Air with incorrect humidity levels can have a number of strange and unexpected effects on your office.
When it comes to your staff poor humidity levels can lead to headaches, more frequent or severe asthma attacks, itchy skin, lethargy and exhaustion. Poor office humidity can also cause electrical equipment to mysteriously short out. Thankfully we have put together a list of the different effects high and low humidity can have on your office environment and the measures you can take to counter them.
How Can Humidity Affect Your Workplace?
The most noticeable way in which poor humidity levels can affect your workplace is the wellbeing of your staff. In some cases it can also damage the building itself or the equipment contained in it. Finding out more about the effects of poor humidity can help you deal with it more efficiently. This can in turn create a better working environment for your staff.
High humidity is generally found in warmer climates. It can also be artificially created by improperly programmed air conditioning systems or poor ventilation. High humidity starts at around 50% and can have extremely detrimental effects. These include:
Increased mould growth – A warm and moisture rich atmosphere is an ideal breeding ground for mould. Not only can this be unsightly and smelly but it can also affect people’s health. Mould spores can cause stuffiness, eye irritation, wheezing, skin irritation and even serious lung infections.
Heat related illness – High humidity can also intensify the feeling of heat. This effect can also lead to an increase in the frequency and severity of heat-related illnesses. Problems such as heat rash, muscle cramps, heat exhaustion and heat stroke can all increase. An overly warm environment can also make people feel lethargic. This can then effect their efficiency and productivity.
High levels of condensation – High atmospheric moisture levels can lead to a large amount of condensation forming on building interiors. If this is left unattended it can have a serious impact on interior building materials.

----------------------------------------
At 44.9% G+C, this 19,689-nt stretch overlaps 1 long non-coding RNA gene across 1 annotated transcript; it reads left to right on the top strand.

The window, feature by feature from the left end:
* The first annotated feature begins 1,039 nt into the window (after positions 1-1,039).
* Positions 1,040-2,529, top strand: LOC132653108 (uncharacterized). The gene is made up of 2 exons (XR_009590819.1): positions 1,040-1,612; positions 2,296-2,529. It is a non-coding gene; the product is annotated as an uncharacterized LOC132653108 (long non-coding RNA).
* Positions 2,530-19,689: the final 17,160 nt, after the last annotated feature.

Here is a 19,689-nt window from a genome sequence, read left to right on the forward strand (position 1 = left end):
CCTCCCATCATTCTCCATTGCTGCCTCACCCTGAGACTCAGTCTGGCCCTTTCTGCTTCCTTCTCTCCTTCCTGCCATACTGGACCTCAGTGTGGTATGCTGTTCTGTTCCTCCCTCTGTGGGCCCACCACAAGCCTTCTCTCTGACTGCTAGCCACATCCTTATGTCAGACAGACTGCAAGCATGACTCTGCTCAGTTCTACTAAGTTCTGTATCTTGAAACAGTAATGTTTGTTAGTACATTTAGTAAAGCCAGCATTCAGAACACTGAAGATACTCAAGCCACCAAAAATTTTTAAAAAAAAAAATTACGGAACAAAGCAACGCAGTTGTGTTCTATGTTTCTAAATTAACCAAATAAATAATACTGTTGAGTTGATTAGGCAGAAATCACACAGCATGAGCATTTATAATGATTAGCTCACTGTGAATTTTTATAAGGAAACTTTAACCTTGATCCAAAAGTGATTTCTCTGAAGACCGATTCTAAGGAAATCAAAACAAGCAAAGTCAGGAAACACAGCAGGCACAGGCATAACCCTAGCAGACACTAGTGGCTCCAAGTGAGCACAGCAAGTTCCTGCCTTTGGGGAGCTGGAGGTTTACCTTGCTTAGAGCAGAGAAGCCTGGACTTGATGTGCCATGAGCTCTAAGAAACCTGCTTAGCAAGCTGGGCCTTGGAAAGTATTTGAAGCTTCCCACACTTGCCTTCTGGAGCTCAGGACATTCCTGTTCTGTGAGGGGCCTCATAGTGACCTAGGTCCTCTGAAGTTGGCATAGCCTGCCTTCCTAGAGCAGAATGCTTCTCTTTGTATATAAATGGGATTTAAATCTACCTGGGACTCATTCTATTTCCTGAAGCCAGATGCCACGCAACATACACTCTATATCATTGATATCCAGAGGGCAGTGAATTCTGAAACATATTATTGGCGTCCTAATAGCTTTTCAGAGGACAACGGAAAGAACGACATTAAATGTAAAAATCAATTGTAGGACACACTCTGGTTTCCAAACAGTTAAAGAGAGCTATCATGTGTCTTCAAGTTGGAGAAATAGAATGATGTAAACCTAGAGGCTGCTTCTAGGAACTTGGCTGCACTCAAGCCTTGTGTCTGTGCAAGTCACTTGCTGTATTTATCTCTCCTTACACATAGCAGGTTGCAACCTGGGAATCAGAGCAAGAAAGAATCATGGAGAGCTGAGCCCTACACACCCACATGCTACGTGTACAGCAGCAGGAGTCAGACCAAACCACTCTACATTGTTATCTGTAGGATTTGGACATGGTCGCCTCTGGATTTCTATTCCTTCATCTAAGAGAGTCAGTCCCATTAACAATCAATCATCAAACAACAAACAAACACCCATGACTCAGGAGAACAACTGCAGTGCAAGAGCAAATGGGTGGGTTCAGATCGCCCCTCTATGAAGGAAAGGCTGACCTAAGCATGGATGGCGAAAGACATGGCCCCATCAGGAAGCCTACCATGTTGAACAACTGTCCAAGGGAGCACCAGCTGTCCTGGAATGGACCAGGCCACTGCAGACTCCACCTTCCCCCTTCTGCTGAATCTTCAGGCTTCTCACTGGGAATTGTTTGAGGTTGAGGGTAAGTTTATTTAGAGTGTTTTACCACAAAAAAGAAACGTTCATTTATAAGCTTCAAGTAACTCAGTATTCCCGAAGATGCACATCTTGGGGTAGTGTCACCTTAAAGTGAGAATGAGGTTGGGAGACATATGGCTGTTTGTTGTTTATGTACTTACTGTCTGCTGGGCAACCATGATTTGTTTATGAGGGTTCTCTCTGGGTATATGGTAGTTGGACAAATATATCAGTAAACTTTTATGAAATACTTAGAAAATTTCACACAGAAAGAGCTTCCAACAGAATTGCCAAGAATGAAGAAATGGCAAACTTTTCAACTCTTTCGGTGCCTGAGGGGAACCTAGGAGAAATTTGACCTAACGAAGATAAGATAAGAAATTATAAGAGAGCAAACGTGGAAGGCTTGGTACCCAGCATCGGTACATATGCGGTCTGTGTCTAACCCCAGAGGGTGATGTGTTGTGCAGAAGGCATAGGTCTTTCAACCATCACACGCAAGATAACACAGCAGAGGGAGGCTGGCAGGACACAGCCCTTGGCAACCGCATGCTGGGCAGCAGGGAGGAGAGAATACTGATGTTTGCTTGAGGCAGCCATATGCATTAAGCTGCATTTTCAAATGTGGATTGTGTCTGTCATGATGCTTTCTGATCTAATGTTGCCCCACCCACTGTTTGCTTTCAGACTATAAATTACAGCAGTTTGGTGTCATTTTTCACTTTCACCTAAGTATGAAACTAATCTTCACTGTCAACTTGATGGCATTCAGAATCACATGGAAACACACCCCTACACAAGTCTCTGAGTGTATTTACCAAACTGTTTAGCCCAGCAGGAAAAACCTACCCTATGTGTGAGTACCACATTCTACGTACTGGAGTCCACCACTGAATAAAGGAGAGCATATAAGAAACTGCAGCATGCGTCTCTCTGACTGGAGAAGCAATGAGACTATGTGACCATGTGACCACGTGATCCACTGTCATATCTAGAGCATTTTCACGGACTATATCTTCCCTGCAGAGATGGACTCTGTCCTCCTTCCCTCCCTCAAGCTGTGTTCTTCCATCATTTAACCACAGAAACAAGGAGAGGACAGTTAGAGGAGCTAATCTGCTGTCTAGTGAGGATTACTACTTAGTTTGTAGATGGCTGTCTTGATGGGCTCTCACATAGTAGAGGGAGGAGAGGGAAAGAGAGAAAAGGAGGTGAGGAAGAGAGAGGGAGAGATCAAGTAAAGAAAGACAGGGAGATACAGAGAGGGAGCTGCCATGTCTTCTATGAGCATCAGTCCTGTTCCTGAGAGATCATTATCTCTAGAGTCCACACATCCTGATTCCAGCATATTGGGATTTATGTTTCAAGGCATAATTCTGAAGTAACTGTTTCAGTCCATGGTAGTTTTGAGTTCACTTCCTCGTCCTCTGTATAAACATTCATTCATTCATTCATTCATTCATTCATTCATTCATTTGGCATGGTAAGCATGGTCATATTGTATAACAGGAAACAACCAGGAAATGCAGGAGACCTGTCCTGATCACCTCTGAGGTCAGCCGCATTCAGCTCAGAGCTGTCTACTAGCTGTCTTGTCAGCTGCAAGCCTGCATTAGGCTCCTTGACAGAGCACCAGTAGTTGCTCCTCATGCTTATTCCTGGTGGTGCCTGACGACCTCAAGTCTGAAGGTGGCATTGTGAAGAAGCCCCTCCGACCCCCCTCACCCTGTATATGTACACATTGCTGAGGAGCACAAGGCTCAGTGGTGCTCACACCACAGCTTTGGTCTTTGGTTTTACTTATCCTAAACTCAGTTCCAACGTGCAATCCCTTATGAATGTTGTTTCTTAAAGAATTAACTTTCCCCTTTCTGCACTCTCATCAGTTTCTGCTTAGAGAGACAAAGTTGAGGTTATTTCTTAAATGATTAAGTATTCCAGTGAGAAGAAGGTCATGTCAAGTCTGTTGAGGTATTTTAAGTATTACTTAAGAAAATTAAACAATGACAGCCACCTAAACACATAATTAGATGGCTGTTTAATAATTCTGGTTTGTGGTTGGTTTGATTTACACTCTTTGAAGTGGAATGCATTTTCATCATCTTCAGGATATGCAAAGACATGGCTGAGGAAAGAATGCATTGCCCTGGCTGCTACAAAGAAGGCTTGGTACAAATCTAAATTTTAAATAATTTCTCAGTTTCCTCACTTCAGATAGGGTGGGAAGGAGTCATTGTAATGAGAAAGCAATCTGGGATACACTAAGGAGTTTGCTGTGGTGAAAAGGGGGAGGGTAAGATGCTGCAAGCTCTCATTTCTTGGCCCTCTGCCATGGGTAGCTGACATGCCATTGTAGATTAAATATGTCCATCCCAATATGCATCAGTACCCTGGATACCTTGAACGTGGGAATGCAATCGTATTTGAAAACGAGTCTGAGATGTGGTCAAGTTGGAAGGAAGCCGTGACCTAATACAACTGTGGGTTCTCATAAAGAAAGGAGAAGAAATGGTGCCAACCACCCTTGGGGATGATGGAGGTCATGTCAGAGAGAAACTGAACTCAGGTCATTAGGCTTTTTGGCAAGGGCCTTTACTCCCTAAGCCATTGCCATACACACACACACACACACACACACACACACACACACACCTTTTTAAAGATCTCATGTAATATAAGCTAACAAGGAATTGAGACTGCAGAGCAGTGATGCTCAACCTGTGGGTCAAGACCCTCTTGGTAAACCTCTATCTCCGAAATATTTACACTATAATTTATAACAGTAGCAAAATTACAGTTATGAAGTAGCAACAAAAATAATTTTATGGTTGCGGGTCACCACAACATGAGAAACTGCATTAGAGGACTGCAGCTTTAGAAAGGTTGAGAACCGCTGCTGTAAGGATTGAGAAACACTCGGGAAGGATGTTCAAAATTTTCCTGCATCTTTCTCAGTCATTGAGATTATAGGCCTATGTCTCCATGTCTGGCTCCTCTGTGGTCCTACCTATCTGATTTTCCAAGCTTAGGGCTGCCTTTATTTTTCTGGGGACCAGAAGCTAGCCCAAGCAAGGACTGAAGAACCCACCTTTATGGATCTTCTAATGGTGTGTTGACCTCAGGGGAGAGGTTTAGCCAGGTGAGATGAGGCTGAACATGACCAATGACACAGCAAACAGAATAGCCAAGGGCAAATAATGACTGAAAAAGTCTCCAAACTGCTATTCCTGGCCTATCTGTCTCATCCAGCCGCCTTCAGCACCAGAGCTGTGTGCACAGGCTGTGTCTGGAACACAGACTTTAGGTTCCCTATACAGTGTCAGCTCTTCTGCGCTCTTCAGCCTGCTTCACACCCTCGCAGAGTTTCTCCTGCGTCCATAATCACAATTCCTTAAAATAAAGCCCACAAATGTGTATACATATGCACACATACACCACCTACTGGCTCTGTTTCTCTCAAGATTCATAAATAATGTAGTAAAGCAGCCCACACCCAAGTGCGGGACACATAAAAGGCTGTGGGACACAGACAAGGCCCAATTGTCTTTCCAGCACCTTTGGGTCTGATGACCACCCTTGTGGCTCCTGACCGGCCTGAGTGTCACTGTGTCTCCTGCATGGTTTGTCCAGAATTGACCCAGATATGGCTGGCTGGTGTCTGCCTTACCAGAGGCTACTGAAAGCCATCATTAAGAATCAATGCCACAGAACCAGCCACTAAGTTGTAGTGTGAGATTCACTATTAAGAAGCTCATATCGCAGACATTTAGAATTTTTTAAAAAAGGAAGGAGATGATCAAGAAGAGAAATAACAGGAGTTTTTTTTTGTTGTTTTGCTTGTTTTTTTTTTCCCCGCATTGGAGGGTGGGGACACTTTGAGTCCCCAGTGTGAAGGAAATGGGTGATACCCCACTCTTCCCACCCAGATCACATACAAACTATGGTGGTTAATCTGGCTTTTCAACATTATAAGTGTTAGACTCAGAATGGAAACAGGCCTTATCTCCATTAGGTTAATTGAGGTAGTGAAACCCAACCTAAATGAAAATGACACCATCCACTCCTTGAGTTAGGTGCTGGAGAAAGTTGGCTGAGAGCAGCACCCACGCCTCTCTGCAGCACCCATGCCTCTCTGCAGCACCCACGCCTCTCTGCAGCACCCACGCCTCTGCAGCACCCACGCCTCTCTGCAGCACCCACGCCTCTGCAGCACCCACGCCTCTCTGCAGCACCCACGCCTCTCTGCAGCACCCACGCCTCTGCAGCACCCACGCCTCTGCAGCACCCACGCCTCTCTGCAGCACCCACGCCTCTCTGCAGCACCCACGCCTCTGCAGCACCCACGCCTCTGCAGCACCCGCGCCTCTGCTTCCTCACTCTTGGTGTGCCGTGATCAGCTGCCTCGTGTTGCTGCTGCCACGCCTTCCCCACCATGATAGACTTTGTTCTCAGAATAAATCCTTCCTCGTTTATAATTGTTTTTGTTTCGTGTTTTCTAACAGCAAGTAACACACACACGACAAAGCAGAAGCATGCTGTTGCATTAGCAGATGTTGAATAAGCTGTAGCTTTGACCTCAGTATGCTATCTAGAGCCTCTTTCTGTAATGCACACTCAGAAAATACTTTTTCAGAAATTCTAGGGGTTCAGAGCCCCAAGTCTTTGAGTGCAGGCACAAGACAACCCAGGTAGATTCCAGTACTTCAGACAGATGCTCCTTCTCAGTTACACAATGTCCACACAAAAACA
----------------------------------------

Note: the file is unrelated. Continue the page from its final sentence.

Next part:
Low humidity is often found in cooler climates. It can also be created in offices with lots of electrical equipment and improperly designed air conditioning systems. Low humidity can be classed as anything below 30% and can have multiple detrimental effects. These include:
General health complaints – Dry air can have a number of detrimental effects on an individual’s health. People can experience sore eyes, dry throats, dry and itchy skin, headaches and congested noses. All of which can negatively affect productivity in the workplace.
Static electricity build up – In buildings with synthetic carpeting an arid atmosphere can be conducive to creating static electricity. Other than causing annoying shocks static electricity can also short out electrical equipment. It can even cause a strange phenomena where people develop itchy, flea bite like marks on their ankles.
How to Improve Your Office Humidity Levels
It’s all well and good knowing the effects high or low humidity can have on your office environment but what can you do to prevent it from occurring? There are a few simple steps you can take:
Use air monitoring tests – These will allow you to check the atmosphere in each area of your office. Humidity levels can vary depending upon many different variables so should be measured on a room by room basis. Do this at multiple times during the day too as humidity can vary based on natural moisture levels and air temperature.
Perform regular building walkthroughs – Walkthroughs will help you identify and deal with any odours, leaks or water damage. Also make sure any HVAC equipment is working properly.
Check your employees comfort levels – They will often have noticed things that you will not on a quick walk around.
Don’t forget that All Seasons Hire hire and rent all manner of humidifying and dehumidifying equipment to suit your needs. With a free site survey thrown in with our rentals you can be sure that your buildings air is being correctly conditioned. Check out our dehumidifier range or evaporative cooler (humidifier) range for more information.
Written by Ryan Hill